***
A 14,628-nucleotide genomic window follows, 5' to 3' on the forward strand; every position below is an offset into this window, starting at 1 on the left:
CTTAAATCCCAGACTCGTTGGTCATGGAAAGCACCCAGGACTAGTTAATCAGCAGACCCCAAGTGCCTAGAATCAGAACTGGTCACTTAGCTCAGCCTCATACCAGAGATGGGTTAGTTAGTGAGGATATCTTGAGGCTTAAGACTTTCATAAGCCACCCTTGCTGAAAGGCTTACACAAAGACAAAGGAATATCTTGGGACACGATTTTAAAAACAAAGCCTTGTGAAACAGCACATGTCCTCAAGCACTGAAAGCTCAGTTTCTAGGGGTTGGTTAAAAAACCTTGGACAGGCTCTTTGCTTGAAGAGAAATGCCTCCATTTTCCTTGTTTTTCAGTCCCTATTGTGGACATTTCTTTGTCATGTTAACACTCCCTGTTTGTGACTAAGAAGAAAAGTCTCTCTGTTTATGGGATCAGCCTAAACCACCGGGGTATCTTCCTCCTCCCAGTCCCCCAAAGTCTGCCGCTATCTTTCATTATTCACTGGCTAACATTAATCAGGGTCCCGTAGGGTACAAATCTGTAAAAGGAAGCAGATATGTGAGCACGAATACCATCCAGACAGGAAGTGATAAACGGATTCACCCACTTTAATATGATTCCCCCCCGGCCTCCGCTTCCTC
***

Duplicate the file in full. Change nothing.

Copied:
A 14,628-nucleotide genomic window follows, 5' to 3' on the forward strand; every position below is an offset into this window, starting at 1 on the left:
CTTAAATCCCAGACTCGTTGGTCATGGAAAGCACCCAGGACTAGTTAATCAGCAGACCCCAAGTGCCTAGAATCAGAACTGGTCACTTAGCTCAGCCTCATACCAGAGATGGGTTAGTTAGTGAGGATATCTTGAGGCTTAAGACTTTCATAAGCCACCCTTGCTGAAAGGCTTACACAAAGACAAAGGAATATCTTGGGACACGATTTTAAAAACAAAGCCTTGTGAAACAGCACATGTCCTCAAGCACTGAAAGCTCAGTTTCTAGGGGTTGGTTAAAAAACCTTGGACAGGCTCTTTGCTTGAAGAGAAATGCCTCCATTTTCCTTGTTTTTCAGTCCCTATTGTGGACATTTCTTTGTCATGTTAACACTCCCTGTTTGTGACTAAGAAGAAAAGTCTCTCTGTTTATGGGATCAGCCTAAACCACCGGGGTATCTTCCTCCTCCCAGTCCCCCAAAGTCTGCCGCTATCTTTCATTATTCACTGGCTAACATTAATCAGGGTCCCGTAGGGTACAAATCTGTAAAAGGAAGCAGATATGTGAGCACGAATACCATCCAGACAGGAAGTGATAAACGGATTCACCCACTTTAATATGATTCCCCCCCGGCCTCCGCTTCCTC